The plague of AROV features man’s different uses and abuses of those of Hashem’s creations that are most like man: the animal kingdom. Animals, which represent the raw forces of nature, can be made abominable through idolatry, or sanctified to the Glory of Hashem.


I found a great translation from ORT (!) that says arov means

harmful creatures

and then notes

In the Midrash there is a dispute. Rabbi Nechemia says that arov denotes flies, and Rabbi Yehudah states that it denotes a mixture of wild animals (Sh’moth Rabbah 11:4). Most Midrashim accept the interpretation that arov is wild animals, and this opinion is reflected in most later commentaries (Targum Yonathan; Rashi; Ibn Ezra; Radak, Sherashim; Ibn Janach; Josephus, Antiquities 2:14:3). This would take the verse, ‘He sent the arov and it ate them’ (Psalms 78:11) in its most literal sense. However, even here, some say that the animals only ate their food (Ralbag).

Still, there are many sources that interpret arov as flies (cf. Haggadah, Minhag Teiman 42; Midrash Or HaAfelah, quoted in Torah Sh’lemah 65). Some ancient sources identify the arov as dog-flies (Septuagint; Ethiopic edition of Yov’loth 48:5), or blood-suckers (Philo, De Vita Mosis 2:101). Another source states that it is a mixture of insects and snakes (Sefer HaYashar). It is also possible that the Hebrew arov is related to the ancient Egyptian a’ov, denoting beetles, specifically the scarab or dung beetle.

Other sources identify the arov as an invasion of a specific kind of animal, either wolves (Rashbam), panthers (Midrash Tehillim 78:45), eagles or other birds (Ibid.), or even giant squid (silonith in Hebrew; Ibid.; Sefer HaYashar p. 207Sekhel TovMidrash Aggadah; Midrash VaYosha; see The Torah Anthology 4:254, note 18). See Wisdom of Solomon 11:15-18.

The commentator who Nechama Leibowitz loves to quote, Benno Jacob, says that it  can’t be wild animals or wolves, since Egyptians could have beat them off too easily and that  insects would be too much like the previous plague kinim, so there’s no hiddush or progression.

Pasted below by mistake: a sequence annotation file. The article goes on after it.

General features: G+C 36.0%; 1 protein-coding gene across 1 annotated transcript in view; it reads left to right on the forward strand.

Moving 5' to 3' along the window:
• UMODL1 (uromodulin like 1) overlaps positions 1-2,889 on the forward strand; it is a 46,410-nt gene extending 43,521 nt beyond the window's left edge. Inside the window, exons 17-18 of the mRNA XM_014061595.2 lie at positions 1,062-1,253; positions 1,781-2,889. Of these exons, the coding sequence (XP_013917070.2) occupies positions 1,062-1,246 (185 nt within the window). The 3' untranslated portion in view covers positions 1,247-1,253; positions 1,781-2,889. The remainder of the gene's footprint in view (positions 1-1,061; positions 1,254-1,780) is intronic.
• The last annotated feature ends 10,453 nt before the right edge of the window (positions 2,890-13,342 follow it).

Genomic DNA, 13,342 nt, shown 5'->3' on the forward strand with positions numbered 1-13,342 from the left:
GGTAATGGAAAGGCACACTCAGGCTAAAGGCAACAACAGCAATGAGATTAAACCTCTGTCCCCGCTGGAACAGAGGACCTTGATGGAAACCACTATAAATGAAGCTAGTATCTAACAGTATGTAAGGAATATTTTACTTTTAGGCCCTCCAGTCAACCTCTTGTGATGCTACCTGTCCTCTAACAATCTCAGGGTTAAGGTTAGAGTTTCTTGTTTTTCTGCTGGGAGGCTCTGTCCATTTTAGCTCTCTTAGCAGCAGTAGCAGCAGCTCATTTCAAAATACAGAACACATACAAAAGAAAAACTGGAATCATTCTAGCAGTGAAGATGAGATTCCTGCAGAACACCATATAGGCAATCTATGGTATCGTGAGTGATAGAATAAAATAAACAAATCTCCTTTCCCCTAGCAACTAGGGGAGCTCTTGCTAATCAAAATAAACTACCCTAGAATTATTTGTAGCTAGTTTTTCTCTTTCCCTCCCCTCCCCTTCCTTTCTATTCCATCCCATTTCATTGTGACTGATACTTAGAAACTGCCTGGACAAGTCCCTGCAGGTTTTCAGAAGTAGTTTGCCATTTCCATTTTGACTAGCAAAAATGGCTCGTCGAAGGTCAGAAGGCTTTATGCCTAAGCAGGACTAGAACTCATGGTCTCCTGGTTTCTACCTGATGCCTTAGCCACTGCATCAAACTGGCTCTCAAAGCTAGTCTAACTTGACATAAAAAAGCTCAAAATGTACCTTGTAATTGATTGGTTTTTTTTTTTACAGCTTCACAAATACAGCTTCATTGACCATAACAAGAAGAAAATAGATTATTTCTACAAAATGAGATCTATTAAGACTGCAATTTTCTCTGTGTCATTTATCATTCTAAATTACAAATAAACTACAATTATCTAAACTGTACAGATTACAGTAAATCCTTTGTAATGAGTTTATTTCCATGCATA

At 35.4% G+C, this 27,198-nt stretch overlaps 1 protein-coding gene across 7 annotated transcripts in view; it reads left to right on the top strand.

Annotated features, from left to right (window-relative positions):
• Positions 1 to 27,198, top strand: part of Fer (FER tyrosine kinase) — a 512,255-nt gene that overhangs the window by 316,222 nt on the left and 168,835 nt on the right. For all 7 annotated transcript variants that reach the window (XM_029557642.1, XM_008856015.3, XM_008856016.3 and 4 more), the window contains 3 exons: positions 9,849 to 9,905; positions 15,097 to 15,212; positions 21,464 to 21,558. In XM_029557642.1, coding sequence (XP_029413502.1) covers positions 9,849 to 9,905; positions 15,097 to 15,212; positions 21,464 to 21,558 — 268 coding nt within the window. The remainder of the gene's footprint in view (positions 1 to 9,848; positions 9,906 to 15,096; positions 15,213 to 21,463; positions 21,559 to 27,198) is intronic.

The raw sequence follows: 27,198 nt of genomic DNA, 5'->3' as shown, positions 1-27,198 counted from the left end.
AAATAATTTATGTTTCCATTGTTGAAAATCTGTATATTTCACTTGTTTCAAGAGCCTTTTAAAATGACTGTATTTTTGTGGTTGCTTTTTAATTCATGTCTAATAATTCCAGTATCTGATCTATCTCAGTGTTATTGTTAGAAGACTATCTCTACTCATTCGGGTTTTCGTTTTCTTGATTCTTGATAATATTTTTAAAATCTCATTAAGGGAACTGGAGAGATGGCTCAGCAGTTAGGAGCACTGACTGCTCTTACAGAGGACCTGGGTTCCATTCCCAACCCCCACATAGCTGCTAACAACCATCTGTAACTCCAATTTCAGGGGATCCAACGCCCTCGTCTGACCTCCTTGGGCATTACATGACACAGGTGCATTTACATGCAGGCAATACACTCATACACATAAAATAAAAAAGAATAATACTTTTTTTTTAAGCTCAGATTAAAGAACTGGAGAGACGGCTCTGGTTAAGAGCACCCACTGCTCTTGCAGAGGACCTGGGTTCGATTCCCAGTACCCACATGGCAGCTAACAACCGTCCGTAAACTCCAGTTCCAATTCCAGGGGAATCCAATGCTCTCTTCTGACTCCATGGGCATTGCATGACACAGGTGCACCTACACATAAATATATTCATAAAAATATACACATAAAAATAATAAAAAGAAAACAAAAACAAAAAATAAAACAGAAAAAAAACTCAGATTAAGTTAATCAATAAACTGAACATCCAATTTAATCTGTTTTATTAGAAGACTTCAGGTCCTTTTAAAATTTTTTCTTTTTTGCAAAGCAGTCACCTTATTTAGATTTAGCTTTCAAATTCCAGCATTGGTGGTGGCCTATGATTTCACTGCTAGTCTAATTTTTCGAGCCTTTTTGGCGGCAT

So could it be birds?  Could this be Hitchcock’s inspiration?  Why not?

Let’s go to the obvious person for this inquiry, Rabbi Natan Slifkin.  And sure enough, I remember that he wrote something about this a few years ago.  But it wasn’t important to me then, so I didn’t remember what he wrote.  Of course, it’s worth reading the whole thing, but I will quote just a little part of it for you.  He starts out talking about wolves and ravens, characteristics that unite them and also single them out from other animals.

Aside from the social and symbiotic relationship between wolves and ravens, there is another connection between them. The Hebrew name for raven, orev, is comprised of the same letters as the word erev, dusk. Dusk, the time which is so epitomized by wolves that they are repeatedly referred to as “the wolves of dusk” and according to some are even referred to solely by the name dusky in the Egyptian plague, is the same word used as the name of the raven. The Midrash also records a view that that the Egyptian plague of arov was comprised of ravens and other such birds, while another view maintains that it was both wolves and ravens.[5]

And just a little more:

Ravens and wolves are thus both creatures that represent dusk, the mixture of light and dark, and also mixing in general – and furthermore they mix with each other, mammal with bird. The dusky ravens and wolves of dusk are both symbols of the mixing of two distinct realms.

NOTES [1] Rashbam, commentary to Exodus 8:17. Rabbi Yosef Schonhak in Toldos Ha-Aretz (p. 59) claims that these wolves that plagued Egypt, along with the “wolves of dusk” referred to in Scripture, are hyenas. See too Midrash Tehillim 78 and Midrash Shemos Rabbah 11:2 with the commentary of Maharzav ad loc.

So?  Convincing?  I’ll go with a combo of wolves and ravens this coming Pesach, I think.